The rules are:

#1 – Provide a BRIEF description of your novel before starting.

#2 – Don’t use the same character for more than 3 answers.

My project for NaNoWriMo is called My Ex is a Vampire, the first installment of a young adult urban fantasy/paranormal series called Tales of the Vocati. The Vocati are humans gifted by the fairies to fight and kill vampires and other evil creatures that lurk in the night. My Ex is a Vampire centers on Jane and Andy, two members of the Vocati. Jane is a student who’s practically perfect in every way. Andy is a delinquent who seems to be nothing but trouble. The only things they have in common? They love to fight vampires, they fight well together, and their exes have become vampires. How will they take their exes down? That’s what I’ll find out this NaNoWriMo.

Here we go.

  1. It’s Halloween night! What is your protagonist dressed up as?  There’s an actual chapter in My Ex is a Vampire that centers on Halloween. Jane dresses up as a girl from the Regency era and Andy dresses up as an aristocratic vampire, also wearing Regency clothes.
  2. Who in your cast refuses to dress up and shows up at the Halloween party without a costume? Susanna, Andy’s fairy godmother, is one of the few characters who chose not to dress up for Halloween. Susanna seems like your typical housekeeper and she has a very demure look, but she had a very harsh life, growing up during the Marcos era in the Philippines. It’s hard for Susanna to have fun.
  3. Which character wears the most outrageous costume, and what would it be? At the moment, I’m picturing Donovan, one of Jane’s best friends, dressed up as a clown. He wouldn’t be a scary clown, a la Pennywise or Joker, but more of the typical fun circusy clown. Donovan is very outgoing with a great sense of humor and his senior superlative will be “Class Clown,” so the costume totally fits.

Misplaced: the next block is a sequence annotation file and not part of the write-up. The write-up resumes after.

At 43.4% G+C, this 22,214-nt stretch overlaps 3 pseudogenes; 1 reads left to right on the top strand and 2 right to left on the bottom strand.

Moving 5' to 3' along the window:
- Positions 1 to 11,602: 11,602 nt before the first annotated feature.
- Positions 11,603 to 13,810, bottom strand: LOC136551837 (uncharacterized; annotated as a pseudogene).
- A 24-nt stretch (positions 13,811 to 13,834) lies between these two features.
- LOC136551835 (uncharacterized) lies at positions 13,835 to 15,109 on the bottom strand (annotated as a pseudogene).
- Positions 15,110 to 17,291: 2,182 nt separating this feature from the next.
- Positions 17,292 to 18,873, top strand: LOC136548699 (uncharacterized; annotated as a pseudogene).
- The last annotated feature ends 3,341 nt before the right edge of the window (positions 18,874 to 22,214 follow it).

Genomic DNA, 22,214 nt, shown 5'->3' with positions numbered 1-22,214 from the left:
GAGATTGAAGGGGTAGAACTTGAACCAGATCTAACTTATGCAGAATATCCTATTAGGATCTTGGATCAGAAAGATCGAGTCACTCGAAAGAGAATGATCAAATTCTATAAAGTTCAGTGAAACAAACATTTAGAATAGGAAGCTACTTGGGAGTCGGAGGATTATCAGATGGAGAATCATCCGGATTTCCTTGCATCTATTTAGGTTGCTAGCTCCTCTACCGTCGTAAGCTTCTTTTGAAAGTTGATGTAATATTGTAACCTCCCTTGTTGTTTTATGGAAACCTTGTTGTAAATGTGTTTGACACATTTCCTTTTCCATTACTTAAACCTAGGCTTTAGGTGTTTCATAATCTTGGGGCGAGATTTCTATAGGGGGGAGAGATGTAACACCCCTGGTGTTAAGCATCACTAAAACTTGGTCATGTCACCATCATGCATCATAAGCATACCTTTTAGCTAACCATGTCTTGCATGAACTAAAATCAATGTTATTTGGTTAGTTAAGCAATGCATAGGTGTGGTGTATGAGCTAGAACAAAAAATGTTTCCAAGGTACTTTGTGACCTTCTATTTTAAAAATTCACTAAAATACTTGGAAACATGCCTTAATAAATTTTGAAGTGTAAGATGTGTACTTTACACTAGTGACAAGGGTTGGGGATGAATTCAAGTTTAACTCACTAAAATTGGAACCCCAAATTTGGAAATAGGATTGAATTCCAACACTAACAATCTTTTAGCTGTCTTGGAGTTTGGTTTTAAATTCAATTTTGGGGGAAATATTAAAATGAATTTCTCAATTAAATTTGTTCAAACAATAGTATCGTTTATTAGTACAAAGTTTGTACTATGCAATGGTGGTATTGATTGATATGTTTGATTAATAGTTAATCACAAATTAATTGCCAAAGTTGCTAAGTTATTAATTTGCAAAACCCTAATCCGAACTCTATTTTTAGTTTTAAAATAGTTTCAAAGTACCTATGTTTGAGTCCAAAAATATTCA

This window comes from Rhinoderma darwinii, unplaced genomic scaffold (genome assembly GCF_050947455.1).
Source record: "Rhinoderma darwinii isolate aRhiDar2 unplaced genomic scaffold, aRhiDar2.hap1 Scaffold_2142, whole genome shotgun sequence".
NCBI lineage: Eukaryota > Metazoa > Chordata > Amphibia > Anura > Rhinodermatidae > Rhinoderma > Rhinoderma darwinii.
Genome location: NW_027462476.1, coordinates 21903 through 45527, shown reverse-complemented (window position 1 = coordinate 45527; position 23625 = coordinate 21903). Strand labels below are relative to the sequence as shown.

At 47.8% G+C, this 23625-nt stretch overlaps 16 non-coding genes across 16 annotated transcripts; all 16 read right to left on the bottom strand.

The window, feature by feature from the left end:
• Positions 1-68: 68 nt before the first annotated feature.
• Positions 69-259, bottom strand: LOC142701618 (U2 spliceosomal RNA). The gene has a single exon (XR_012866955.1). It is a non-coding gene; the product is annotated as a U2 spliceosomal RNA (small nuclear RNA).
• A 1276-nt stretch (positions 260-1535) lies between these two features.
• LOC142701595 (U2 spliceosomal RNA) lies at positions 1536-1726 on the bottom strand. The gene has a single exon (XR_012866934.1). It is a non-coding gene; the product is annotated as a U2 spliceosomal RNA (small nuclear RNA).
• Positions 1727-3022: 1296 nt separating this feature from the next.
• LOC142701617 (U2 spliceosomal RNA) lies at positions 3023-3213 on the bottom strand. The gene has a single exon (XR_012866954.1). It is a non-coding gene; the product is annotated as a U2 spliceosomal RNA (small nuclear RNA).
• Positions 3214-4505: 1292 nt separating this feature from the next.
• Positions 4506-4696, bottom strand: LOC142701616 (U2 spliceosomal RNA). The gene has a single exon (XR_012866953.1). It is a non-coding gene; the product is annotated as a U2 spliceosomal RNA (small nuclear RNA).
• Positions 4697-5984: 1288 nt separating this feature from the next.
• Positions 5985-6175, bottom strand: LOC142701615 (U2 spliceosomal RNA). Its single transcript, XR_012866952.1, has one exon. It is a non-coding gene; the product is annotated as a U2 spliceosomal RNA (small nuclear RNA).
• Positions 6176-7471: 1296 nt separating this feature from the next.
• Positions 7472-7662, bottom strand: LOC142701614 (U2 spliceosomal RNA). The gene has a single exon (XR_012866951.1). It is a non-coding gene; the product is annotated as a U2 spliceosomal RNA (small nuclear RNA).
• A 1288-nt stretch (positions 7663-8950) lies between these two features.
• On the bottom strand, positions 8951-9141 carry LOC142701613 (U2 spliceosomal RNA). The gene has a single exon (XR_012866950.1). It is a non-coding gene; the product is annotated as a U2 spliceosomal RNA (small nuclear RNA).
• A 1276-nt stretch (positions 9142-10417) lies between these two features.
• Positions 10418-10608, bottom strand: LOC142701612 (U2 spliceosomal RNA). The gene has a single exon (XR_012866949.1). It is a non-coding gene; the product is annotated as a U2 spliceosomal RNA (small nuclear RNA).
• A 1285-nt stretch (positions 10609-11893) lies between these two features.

4. On Halloween, werewolves, vampires, and zombies are on the prowl. Which of your characters gets caught in their clutches, and which creature do they subsequently turn into?  Zombies don’t exist in My Ex is a Vampire, but vampires and werewolves do. Jane’s boyfriend, Conner, and Andy’s girlfriend, Katherine, both get turned into vampires in this novel. Hence the title.
  5. Who wins the contest for best costume? Although there’s not a costume contest in my novel, I think Leticia would definitely win this. Even though Leticia is introduced as your typical high school cheerleader mean girl, she is also Mexican, so she would dress up with a sugar skull painted on her face and a beautiful traditional Mexican folk costume a la Coco. Leticia sees this as honoring the culture she comes from, especially since she also celebrates Dia de los Muertos.
  6. Who hands out toothbrushes to the trick and treaters? Principal Mallory, without a doubt. Principal Mallory is the beleagured principal who tries to keep a handle of the craziness that goes on in North Austin High School, where my characters all go. (The story takes place in Austin, TX.) Principal Mallory is all about order and discipline, so she would hand out toothbrushes to remind everyone to take care of their teeth.
  7. Which two of your characters decide to pair up and do an angel/devil costume together? As surprising as this may sound, Jane’s parents choose to dress up as this for Halloween. Jane’s mom, Bethany, chooses to dress as an angel because it’s an easy costume to wear and she’s a very warm, friendly person. Jane’s stepfather, George, would dress like the devil because he has a very mischievous, deviant past. It also contrasts to his usual bookish, introverted personality.